When it comes to the classic, everyday English teapot, the Brown Betty is pretty much the gold standard.
The teapot dates back to 1695 when it was first produced in Stoke-on-Trent, Staffordshire, the UK's pottery capital (in the 1700s, illustrious names like Spode and Wedgwood set up business here; in fact, Josiah Spode is credited with creating British bone china by adding bone ash to his clay, making it stronger and giving it its fine translucence). Although less highbrow than its illustrious neighbors, Cauldron Ceramics is still making the ubiquitous Brown Betty teapot today from the local red-tinged clay. In the mid-1900s, when tea drinking was in its heyday, the original unglazed pot took on a rounder shape and a Rockingham red glaze, and has maintained its form ever since.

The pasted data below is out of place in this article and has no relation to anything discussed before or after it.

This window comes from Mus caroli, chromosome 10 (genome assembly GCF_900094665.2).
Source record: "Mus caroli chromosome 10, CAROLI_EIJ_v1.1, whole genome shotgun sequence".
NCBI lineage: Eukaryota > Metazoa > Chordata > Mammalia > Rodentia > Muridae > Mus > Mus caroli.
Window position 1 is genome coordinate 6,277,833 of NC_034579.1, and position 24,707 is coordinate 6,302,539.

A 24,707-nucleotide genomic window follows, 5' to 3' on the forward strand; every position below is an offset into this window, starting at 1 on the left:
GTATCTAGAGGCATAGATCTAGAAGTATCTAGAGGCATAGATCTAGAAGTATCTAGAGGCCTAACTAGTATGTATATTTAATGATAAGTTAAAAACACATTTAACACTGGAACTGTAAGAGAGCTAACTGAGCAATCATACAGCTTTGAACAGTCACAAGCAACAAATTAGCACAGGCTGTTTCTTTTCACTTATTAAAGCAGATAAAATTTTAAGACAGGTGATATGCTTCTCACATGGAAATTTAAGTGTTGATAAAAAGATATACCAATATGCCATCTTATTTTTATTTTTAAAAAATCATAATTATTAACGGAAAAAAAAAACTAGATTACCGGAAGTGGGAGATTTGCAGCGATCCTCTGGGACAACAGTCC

N.B.: To make sure you have an original, check for the "Made in England" stamp.
Above: Brown Betty with Staffordshire logo; $21.63 from the English Tea Store.
Above: The Brown Betty's round form allows the leaves to swirl and steep properly; $21.73 from the English Tea Store.
Above: Our preferred everyday brew: Yorkshire Gold by Taylors of Harrogate: $16.98 for 160 tea bags from Amazon.